This week’s New Yorker article by Kathryn Schulz, “The Really Big One”, about my beloved Pacific Northwest’s vulnerability to a devastating mega-earthquake and tsunami, has stirred a lot of debate and fear here in my hometown of Seattle. There’s been a run on the buying of ready-made disaster preparedness kits. Companies doing seismic retrofitting of houses are now booked out almost a year. As the article states, scientists report that we are overdue for a large or mega earthquake (9,0) and tsunami (100-ft) that will kill at least 13,000 people, injure 27,000, displace 1 million people, and destroy two-thirds of all hospitals. Everything west of Interstate 5 will be destroyed.
Currently, despite having the technology to install a sophisticated early-warning earthquake system, we don’t have one and we will have to rely on the “cacophony of barking dogs” to provide us with a 30-90 second warning before the ‘real quake’ hits. (Dogs can hear the high-frequency compression waves that precede an earthquake. Yet another reason to love dogs.)
It is clear that our government entities, businesses, hospitals, schools, fire departments, need to do much more to prepare for this disaster. As individuals we can support legislation to require better community-wide disaster preparedness (and support ways to actually fund these measures). As individuals we can heed the public health disaster preparedness advice and keep adequate disaster kits in our homes, school, and worksites. In a previous blog post titled “Be Very Afraid” (November 22, 2014) I wrote: “Or be at least a little bit afraid: not so afraid that you become paralyzed with fear and not so little afraid that you don’t do practical things to better prepare yourself (and your family) in case of disaster/emergency. Aim for being ‘just right’ afraid.” And I recorded the items I collected to make our family’s disaster/emergency preparedness kit–along with the realization that disaster preparedness is not an equal opportunity affair.
But something I have learned from my colleagues in New Zealand who work on post-Christchurch earthquake recovery efforts, is that an equally important part of disaster preparedness at the community level is promoting community resilience and wellbeing. More closely-knit communities–regardless of economic resources–tend to weather disasters better than others. Several of the Christchurch-area Maori marae (communal, sacred land/communities) organized to take in and provide food and shelter for foreign students and visitors affected by the earthquakes before any official government-sponsored program was able to do that. This isn’t to gloss over the very real socio-economic and racial disparities highlighted by ‘natural’ and man-made disasters. The lessons on this from Hurricane Katrina in New Orleans stand as reminders.
I was somewhat skeptical when I first encountered these bright, up-with-people banners (shown in the photo above) I saw in the midst of the still fresh earthquake devastation in the downtown core of Christchurch in 2014. But as I focused more on their messages, I realized they were all about building individual and community resilience. They are part of the All Right? Campaign, a Healthy Christchurch initiative of the Canterbury District Health Board and the Mental Health Foundation of New Zealand. They based their campaign on the work of the UK-based social, economic, and environmental justice think tank, The New Economic Foundation, which developed the evidence-based Five Ways to Wellbeing (with a Kiwi slant below). Now these are some excellent ways to prepare for the Big One.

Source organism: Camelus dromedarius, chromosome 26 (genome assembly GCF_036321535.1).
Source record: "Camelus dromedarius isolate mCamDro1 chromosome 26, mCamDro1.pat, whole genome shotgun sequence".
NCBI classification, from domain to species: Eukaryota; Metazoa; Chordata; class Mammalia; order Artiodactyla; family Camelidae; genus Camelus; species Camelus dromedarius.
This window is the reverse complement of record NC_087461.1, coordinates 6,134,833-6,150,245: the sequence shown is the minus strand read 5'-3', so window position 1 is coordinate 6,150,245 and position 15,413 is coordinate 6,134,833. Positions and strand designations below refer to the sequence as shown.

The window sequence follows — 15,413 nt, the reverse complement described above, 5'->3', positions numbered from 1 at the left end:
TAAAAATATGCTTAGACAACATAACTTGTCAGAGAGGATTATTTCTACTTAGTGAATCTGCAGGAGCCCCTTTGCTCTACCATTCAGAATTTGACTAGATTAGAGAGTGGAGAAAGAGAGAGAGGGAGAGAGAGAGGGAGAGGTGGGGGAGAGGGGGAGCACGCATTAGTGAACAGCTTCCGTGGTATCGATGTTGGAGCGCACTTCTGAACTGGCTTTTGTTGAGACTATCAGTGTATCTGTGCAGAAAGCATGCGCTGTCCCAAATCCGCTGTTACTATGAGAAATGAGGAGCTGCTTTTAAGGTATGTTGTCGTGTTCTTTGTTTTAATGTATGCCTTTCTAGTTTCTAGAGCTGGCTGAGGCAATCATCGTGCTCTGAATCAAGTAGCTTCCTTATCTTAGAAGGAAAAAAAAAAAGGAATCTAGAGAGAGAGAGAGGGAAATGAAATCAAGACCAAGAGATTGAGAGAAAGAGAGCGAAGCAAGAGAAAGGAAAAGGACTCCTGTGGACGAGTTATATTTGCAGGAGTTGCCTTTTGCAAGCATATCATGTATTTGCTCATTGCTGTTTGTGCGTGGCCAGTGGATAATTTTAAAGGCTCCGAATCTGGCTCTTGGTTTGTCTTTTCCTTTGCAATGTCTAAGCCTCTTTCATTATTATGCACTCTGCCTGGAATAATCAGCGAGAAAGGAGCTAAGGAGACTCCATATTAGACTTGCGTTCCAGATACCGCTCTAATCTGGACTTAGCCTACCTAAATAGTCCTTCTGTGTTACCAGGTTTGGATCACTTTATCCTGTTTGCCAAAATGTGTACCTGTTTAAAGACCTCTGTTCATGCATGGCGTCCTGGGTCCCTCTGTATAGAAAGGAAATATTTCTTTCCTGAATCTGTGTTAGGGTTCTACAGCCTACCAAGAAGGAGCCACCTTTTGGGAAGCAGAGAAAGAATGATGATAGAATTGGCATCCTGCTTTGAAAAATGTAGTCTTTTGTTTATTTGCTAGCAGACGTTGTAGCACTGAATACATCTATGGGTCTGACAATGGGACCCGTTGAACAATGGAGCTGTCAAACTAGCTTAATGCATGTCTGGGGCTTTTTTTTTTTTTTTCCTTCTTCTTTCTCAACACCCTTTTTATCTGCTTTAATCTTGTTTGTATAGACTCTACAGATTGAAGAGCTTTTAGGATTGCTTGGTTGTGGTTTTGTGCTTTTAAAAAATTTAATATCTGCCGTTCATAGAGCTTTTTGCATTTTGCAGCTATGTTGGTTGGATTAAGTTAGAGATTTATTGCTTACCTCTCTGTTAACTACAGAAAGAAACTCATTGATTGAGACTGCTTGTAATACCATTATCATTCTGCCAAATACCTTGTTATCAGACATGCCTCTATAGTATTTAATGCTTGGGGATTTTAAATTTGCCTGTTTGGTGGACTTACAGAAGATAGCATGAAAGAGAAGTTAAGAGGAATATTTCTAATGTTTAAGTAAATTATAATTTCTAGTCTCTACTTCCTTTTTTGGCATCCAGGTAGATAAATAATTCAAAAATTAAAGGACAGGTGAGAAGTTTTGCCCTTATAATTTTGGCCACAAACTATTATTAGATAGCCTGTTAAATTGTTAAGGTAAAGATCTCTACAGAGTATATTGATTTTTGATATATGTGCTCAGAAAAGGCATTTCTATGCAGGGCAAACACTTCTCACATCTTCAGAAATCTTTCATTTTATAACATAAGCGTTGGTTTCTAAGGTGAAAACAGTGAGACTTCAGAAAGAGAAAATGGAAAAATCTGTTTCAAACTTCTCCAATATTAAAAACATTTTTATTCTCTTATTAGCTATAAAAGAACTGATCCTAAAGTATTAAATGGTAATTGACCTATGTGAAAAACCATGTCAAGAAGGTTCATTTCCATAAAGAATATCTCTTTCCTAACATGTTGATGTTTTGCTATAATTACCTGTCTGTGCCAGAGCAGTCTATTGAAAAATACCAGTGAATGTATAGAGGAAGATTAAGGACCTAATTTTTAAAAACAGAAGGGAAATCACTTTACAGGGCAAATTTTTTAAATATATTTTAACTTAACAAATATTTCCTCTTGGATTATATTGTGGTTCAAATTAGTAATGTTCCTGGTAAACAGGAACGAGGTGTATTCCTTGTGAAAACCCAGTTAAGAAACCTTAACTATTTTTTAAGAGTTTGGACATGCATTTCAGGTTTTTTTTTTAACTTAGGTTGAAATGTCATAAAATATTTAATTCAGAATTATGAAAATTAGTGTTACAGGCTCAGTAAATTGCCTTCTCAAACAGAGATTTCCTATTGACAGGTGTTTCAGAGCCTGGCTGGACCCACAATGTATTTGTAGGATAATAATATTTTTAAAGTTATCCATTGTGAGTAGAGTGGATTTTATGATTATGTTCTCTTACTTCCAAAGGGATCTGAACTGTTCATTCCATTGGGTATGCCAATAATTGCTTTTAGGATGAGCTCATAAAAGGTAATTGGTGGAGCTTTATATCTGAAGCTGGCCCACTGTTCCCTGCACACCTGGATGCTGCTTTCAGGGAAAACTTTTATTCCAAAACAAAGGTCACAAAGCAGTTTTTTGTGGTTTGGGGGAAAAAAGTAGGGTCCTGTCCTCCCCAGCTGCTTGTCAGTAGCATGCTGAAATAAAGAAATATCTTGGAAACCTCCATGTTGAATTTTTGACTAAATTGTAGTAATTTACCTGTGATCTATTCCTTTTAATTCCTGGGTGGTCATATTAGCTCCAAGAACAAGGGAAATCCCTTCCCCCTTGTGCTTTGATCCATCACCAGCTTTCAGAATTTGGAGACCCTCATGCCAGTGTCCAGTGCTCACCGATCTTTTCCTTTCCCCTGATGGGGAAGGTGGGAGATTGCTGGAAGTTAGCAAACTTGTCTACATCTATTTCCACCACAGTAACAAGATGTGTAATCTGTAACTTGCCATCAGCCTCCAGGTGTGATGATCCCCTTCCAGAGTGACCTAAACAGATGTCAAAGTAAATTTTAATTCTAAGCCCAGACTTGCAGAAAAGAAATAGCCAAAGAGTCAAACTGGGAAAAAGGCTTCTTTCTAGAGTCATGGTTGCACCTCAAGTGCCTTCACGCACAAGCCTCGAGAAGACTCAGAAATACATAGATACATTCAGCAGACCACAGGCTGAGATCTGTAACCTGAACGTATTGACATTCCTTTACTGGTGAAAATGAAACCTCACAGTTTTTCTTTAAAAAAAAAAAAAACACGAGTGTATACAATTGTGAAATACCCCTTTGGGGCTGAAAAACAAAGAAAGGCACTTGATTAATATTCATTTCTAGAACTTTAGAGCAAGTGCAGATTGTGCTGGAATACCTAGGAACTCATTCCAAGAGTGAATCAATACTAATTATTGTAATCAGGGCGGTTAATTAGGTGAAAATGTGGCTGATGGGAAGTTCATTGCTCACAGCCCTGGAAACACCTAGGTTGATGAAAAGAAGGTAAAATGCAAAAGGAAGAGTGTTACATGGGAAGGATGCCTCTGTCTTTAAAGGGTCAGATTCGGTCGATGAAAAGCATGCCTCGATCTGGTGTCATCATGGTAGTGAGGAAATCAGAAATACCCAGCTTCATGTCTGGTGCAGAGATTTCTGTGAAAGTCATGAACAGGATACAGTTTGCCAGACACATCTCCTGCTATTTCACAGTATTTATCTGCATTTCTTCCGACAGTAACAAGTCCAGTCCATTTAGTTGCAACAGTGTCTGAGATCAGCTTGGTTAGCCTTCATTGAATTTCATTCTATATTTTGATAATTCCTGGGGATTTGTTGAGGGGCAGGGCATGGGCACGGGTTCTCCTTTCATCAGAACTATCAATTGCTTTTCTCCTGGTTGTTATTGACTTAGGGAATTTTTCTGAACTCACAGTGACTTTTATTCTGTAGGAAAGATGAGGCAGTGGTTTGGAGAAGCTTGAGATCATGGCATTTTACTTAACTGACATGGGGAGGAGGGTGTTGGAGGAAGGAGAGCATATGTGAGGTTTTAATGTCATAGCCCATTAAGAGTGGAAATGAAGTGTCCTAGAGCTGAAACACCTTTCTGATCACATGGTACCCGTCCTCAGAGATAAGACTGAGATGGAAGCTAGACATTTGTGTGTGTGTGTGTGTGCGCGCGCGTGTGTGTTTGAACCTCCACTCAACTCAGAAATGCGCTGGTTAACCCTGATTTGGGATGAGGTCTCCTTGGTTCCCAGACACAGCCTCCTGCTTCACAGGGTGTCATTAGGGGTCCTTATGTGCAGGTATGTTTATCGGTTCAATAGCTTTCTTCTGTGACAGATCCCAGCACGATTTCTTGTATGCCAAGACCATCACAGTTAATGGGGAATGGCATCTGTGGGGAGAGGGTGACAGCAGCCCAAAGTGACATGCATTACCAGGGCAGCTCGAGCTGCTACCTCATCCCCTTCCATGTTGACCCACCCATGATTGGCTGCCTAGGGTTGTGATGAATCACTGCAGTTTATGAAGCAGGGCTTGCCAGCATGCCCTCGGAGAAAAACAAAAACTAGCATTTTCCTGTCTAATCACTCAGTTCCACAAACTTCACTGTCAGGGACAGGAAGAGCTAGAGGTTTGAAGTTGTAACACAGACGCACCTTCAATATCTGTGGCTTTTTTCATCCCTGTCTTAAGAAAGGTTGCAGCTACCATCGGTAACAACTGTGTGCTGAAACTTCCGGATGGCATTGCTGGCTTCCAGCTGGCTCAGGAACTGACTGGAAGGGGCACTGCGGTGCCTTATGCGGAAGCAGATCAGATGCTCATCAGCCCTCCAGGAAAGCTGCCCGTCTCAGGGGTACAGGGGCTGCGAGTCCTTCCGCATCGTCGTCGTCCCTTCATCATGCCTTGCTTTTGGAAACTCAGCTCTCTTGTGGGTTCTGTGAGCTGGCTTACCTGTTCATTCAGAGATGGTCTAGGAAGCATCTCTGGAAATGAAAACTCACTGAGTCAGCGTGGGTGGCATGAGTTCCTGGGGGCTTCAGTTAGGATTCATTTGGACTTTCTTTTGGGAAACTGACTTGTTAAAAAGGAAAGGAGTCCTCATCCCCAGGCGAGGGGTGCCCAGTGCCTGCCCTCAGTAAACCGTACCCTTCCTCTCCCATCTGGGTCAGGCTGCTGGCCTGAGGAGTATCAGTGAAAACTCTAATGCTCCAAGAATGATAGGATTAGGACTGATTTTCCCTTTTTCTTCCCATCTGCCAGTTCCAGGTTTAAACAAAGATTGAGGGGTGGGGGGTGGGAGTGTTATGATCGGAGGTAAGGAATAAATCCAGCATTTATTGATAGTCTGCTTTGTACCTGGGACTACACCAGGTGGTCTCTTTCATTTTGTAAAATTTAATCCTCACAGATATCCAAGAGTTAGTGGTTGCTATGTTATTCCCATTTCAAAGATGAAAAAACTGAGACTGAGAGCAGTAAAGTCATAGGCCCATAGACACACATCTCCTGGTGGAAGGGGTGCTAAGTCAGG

- Connect… With the people around you. With whanau, friends, colleagues and neighbours. At home, work, school, or in your local marae, church or community. Think of these connections/relationships as the cornerstones of your life and invest time in developing them. Building these connections will support and enrich you every day.
- Be active… Exercising can make you feel good! Step outside. Go for a walk or run. Cycle. Play a game. Garden. Have a boogie or do some kapahaka. The most important thing is to find a physical activity you enjoy that suits your mobility and fitness. Do it with friends or whanau and you’ll be ticking two boxes… connect and be active!
- Take notice… Be curious. Catch sight of the beautiful. Remark on the unusual. Notice the changing seasons. Savour the moment, whether you are walking to work, eating lunch or talking to friends. Be aware of the world around you and what you are feeling. Reflecting on your experiences will help you appreciate what matters to you.
- Keep learning… Try something new. Rediscover an old interest. Sign up for that course. Take on a different responsibility at work. Fix a bike. Learn Te Reo or how to play an instrument or cook your favourite food. Set a challenge you enjoy achieving. Learning new things will make you more confident as well as being fun.
- Give … Do something nice for a friend, or a stranger. Thank someone. Smile. Volunteer your time. Join a community group. Look out, as well as in. Seeing yourself, and your happiness, as linked to the wider community can be incredibly rewarding and creates connections with the people around you. Aroha ki te tangata, a Maori saying meaning respect for/goodwill towards others.